The Canada Pension Plan (CPP) provides contributors and their families with partial replacement of earnings in the case of retirement, disability or death.
With very few exceptions, every person over the age of 18 who works in Canada outside of Québec and earns more than a minimum amount ($3,500 per year) must contribute to the Canada Pension Plan (CPP). If you have an employer, you pay half the required contributions and your employer pays the other half. If you are selfemployed, you make both payments.
No matter how often you change jobs or where you work in Canada, your contributions may help you or your family become eligible for:
- Retirement pension
- Post-retirement benefit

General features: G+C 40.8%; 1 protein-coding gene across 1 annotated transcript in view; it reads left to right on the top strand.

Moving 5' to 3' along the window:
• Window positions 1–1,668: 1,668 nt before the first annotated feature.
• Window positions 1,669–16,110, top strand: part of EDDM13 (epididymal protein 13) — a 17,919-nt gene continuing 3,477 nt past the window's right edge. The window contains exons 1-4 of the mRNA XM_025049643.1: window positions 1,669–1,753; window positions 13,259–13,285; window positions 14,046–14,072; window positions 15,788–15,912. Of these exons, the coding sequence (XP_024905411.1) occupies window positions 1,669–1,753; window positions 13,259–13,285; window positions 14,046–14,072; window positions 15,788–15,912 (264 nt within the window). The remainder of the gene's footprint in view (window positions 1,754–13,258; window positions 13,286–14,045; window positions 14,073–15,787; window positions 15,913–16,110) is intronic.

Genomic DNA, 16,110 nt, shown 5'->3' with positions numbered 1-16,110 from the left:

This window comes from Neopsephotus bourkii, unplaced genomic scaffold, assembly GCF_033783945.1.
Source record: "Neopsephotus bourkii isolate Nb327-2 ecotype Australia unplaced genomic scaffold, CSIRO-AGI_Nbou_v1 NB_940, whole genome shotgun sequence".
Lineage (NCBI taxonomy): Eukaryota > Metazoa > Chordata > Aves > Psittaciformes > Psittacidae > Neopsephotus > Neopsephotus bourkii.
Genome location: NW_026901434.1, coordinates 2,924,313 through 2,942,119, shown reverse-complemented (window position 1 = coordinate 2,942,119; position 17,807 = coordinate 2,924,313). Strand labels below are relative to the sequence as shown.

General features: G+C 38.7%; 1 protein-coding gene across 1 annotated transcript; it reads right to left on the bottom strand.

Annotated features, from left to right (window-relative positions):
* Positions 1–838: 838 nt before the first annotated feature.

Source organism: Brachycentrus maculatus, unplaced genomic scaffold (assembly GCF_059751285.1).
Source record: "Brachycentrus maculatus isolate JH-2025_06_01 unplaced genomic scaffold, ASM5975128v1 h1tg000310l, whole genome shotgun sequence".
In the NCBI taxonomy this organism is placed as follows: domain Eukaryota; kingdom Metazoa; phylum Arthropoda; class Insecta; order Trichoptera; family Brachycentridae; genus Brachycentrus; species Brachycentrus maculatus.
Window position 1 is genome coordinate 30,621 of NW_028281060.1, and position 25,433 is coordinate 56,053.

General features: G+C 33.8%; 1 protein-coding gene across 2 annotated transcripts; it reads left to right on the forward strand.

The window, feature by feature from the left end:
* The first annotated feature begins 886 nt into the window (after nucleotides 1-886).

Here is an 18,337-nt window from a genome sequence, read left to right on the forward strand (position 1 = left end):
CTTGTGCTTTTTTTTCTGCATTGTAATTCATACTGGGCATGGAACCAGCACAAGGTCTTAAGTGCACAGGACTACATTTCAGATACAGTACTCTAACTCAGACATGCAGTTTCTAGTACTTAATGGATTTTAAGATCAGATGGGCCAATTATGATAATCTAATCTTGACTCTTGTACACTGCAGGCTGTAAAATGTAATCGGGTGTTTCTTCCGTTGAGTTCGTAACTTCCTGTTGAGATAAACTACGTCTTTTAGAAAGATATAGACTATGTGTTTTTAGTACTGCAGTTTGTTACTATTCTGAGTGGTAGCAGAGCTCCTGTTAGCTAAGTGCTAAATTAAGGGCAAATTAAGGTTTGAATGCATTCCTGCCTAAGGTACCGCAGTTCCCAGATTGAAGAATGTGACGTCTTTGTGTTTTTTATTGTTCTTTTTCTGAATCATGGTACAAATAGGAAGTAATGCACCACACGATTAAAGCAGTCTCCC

- Disability benefits
- Benefits after a death
At the age of 70, you no longer contribute to the CPP, even if you are still working.
If you are self-employed, the maximum contribution is $5,088.60. Your contributions are based on your net business income (after expenses). You do not contribute on any other type of income, such as investment earnings. If, during a year, you contribute too much or earned less than the set minimum amount, your contributions will be refunded when you file your income taxes.